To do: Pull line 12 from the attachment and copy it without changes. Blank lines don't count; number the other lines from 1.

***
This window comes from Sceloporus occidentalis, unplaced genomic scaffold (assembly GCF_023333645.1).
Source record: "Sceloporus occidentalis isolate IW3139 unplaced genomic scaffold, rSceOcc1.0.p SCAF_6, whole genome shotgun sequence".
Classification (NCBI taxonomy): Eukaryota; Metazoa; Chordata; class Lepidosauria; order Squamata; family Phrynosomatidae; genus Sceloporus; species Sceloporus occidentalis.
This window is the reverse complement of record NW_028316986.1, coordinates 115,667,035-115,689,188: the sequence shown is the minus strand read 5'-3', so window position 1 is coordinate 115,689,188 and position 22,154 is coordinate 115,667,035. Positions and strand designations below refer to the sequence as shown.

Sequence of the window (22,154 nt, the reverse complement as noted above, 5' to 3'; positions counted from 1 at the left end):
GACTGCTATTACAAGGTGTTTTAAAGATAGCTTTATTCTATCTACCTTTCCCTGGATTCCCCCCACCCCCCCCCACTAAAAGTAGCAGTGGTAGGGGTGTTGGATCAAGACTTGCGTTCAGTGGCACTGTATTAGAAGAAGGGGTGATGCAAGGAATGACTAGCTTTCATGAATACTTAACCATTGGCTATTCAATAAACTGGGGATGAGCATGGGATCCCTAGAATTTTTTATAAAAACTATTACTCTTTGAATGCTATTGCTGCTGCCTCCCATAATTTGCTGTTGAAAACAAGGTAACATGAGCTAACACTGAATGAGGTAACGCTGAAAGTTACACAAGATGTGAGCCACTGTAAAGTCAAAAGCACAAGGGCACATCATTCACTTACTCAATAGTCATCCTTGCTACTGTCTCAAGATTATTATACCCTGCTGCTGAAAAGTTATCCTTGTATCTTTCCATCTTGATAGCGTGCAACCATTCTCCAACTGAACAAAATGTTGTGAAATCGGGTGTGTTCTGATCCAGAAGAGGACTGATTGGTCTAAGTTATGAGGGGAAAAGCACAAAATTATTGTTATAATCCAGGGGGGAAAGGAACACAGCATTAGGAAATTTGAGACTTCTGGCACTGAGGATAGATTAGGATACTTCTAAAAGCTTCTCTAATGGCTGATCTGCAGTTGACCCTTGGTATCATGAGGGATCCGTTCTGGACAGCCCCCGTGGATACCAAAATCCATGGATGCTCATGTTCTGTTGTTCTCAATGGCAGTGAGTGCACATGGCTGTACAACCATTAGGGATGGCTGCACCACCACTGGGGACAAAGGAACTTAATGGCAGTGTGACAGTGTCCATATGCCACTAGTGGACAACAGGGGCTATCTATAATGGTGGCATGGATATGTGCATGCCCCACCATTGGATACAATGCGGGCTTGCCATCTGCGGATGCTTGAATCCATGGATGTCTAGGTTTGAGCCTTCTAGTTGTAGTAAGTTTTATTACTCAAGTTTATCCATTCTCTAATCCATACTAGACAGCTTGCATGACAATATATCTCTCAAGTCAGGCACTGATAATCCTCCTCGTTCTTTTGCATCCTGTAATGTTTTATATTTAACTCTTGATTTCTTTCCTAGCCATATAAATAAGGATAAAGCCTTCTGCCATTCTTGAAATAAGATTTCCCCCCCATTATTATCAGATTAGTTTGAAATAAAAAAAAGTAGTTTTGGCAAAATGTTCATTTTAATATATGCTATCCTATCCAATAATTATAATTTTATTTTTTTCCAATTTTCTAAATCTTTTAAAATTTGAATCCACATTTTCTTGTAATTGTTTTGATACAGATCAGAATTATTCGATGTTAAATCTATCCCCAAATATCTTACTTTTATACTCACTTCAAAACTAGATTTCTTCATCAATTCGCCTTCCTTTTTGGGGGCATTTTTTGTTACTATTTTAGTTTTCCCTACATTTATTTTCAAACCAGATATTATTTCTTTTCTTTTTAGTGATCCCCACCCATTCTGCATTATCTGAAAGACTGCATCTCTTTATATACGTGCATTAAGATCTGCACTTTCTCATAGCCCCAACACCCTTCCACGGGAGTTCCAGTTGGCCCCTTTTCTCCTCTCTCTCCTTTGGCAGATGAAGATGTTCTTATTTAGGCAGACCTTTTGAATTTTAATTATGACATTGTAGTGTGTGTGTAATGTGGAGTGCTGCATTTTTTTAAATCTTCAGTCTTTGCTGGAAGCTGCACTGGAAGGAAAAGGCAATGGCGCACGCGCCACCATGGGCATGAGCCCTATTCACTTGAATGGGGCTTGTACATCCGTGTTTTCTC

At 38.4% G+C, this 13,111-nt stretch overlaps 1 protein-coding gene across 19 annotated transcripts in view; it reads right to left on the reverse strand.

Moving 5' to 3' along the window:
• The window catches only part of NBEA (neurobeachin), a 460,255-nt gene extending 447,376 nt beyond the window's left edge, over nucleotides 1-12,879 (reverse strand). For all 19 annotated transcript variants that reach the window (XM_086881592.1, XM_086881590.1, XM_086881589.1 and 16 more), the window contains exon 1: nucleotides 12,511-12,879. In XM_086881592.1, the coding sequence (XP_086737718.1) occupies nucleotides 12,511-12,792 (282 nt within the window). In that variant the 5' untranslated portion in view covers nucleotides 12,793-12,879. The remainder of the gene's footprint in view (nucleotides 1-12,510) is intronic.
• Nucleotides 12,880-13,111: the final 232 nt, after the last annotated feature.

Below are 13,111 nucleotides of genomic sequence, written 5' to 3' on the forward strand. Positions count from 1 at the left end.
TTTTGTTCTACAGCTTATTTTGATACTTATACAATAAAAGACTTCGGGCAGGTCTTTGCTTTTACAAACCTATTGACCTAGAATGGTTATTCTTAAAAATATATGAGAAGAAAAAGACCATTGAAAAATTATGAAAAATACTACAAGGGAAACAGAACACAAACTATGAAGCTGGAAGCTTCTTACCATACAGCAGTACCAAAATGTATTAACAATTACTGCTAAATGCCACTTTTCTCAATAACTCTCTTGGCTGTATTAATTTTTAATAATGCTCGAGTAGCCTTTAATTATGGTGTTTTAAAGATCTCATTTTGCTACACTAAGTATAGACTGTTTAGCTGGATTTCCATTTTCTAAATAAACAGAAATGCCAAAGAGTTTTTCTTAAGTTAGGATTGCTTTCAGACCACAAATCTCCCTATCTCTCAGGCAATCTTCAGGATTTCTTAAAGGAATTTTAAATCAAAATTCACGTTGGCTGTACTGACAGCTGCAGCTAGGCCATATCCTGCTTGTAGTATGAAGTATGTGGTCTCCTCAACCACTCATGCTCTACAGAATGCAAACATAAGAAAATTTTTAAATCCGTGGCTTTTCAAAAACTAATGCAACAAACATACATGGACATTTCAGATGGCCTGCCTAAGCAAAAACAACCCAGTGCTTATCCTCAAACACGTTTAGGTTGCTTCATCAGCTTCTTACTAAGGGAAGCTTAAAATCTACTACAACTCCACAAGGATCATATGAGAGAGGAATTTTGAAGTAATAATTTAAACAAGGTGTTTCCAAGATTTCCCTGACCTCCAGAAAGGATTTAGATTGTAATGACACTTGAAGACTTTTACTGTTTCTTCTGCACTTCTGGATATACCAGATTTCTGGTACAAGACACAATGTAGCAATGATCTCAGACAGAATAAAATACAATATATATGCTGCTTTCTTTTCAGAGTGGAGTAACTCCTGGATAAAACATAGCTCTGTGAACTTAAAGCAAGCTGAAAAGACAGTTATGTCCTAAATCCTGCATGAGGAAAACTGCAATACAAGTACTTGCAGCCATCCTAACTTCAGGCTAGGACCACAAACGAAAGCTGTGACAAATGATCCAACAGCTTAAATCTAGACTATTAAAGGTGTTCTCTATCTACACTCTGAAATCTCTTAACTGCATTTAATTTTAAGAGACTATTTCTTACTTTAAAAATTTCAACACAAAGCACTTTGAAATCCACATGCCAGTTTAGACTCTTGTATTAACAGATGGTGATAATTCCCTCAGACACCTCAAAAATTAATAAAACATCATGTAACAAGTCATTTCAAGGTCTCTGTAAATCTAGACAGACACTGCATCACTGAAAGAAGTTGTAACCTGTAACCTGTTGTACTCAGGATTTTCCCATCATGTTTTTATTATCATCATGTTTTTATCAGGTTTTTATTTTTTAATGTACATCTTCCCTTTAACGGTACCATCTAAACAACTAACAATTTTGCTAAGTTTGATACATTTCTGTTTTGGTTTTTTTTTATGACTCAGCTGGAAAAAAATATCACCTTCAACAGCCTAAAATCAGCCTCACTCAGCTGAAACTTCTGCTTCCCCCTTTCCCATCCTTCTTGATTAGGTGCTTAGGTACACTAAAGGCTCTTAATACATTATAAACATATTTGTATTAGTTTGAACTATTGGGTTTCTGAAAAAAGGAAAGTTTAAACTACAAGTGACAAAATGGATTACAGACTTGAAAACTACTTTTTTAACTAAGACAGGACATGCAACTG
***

TTTTGTTCTACAGCTTATTTTGATACTTATACAATAAAAGACTTCGGGCAGGTCTTTGCTTTTACAAACCTATTGACCTAGAATGGTTATTCTTAAAAATATATGAGAAGAAAAAGACCATTGAAAAATTATGAAAAATACTACAAGGGAAACAGAACACAAACTATGAAGCTGGAAGCTTCTTACCATACAGCAGTACCAAAATGTATTAACAATTACTGCTAAATGCCACTTTTCTCAATAACTCTCTTGGCTGTATTAATTTTTAATAATGCTCGAGTAGCCTTTAATTATGGTGTTTTAAAGATCTCATTTTGCTACACTAAGTATAGACTGTTTAGCTGGATTTCCATTTTCTAAATAAACAGAAATGCCAAAGAGTTTTTCTTAAGTTAGGATTGCTTTCAGACCACAAATCTCCCTATCTCTCAGGCAATCTTCAGGATTTCTTAAAGGAATTTTAAATCAAAATTCACGTTGGCTGTACTGACAGCTGCAGCTAGGCCATATCCTGCTTGTAGTATGAAGTATGTGGTCTCCTCAACCACTCATGCTCTACAGAATGCAAACATAAGAAAATTTTTAAATCCGTGGCTTTTCAAAAACTAATGCAACAAACATACATGGACATTTCAGATGGCCTGCCTAAGCAAAAACAACCCAGTGCTTATCCTCAAACACGTTTAGGTTGCTTCATCAGCTTCTTACTAAGGGAAGCTTAAAATCTACTACAACTCCACAAGGATCATATGAGAGAGGAATTTTGAAGTAATAATTTAAACAAGGTGTTTCCAAGATTTCCCTGACCTCCAGAAAGGATTTAGATTGTAATGACACTTGAAGACTTTTACTGTTTCTTCTGCACTTCTGGATATACCAGATTTCTGGTACAAGACACAATGTAGCAATGATCTCAGACAGAATAAAATACAATATATATGCTGCTTTCTTTTCAGAGTGGAGTAACTCCTGGATAAAACATAGCTCTGTGAACTTAAAGCAAGCTGAAAAGACAGTTATGTCCTAAATCCTGCATGAGGAAAACTGCAATACAAGTACTTGCAGCCATCCTAACTTCAGGCTAGGACCACAAACGAAAGCTGTGACAAATGATCCAACAGCTTAAATCTAGACTATTAAAGGTGTTCTCTATCTACACTCTGAAATCTCTTAACTGCATTTAATTTTAAGAGACTATTTCTTACTTTAAAAATTTCAACACAAAGCACTTTGAAATCCACATGCCAGTTTAGACTCTTGTATTAACAGATGGTGATAATTCCCTCAGACACCTCAAAAATTAATAAAACATCATGTAACAAGTCATTTCAAGGTCTCTGTAAATCTAGACAGACACTGCATCACTGAAAGAAGTTGTAACCTGTAACCTGTTGTACTCAGGATTTTCCCATCATGTTTTTATTATCATCATGTTTTTATCAGGTTTTTATTTTTTAATGTACATCTTCCCTTTAACGGTACCATCTAAACAACTAACAATTTTGCTAAGTTTGATACATTTCTGTTTTGGTTTTTTTTTATGACTCAGCTGGAAAAAAATATCACCTTCAACAGCCTAAAATCAGCCTCACTCAGCTGAAACTTCTGCTTCCCCCTTTCCCATCCTTCTTGATTAGGTGCTTAGGTACACTAAAGGCTCTTAATACATTATAAACATATTTGTATTAGTTTGAACTATTGGGTTTCTGAAAAAAGGAAAGTTTAAACTACAAGTGACAAAATGGATTACAGACTTGAAAACTACTTTTTTAACTAAGACAGGACATGCAACTG